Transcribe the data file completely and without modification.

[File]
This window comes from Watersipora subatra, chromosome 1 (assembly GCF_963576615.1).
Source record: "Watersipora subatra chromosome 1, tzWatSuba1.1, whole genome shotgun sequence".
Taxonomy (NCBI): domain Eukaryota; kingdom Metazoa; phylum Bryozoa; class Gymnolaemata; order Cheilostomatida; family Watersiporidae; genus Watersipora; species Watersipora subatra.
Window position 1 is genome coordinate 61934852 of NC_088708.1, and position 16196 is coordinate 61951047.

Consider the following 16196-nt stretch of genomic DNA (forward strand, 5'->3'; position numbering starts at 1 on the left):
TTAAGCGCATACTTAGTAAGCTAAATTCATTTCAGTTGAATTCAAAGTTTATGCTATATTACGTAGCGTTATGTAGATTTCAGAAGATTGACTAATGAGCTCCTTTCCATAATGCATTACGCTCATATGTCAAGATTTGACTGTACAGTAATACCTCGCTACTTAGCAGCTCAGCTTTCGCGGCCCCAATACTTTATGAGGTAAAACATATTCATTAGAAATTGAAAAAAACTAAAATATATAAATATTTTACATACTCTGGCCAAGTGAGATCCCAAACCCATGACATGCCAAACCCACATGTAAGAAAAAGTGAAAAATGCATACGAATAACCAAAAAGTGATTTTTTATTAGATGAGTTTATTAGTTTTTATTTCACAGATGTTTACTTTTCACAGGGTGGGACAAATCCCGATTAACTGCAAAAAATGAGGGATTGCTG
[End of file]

This window comes from Watersipora subatra, chromosome 1 (assembly GCF_963576615.1).
Source record: "Watersipora subatra chromosome 1, tzWatSuba1.1, whole genome shotgun sequence".
Taxonomy (NCBI): domain Eukaryota; kingdom Metazoa; phylum Bryozoa; class Gymnolaemata; order Cheilostomatida; family Watersiporidae; genus Watersipora; species Watersipora subatra.
Window position 1 is genome coordinate 61934852 of NC_088708.1, and position 16196 is coordinate 61951047.

Consider the following 16196-nt stretch of genomic DNA (forward strand, 5'->3'; position numbering starts at 1 on the left):
TTAAGCGCATACTTAGTAAGCTAAATTCATTTCAGTTGAATTCAAAGTTTATGCTATATTACGTAGCGTTATGTAGATTTCAGAAGATTGACTAATGAGCTCCTTTCCATAATGCATTACGCTCATATGTCAAGATTTGACTGTACAGTAATACCTCGCTACTTAGCAGCTCAGCTTTCGCGGCCCCAATACTTTATGAGGTAAAACATATTCATTAGAAATTGAAAAAAACTAAAATATATAAATATTTTACATACTCTGGCCAAGTGAGATCCCAAACCCATGACATGCCAAACCCACATGTAAGAAAAAGTGAAAAATGCATACGAATAACCAAAAAGTGATTTTTTATTAGATGAGTTTATTAGTTTTTATTTCACAGATGTTTACTTTTCACAGGGTGGGACAAATCCCGATTAACTGCAAAAAATGAGGGATTGCTG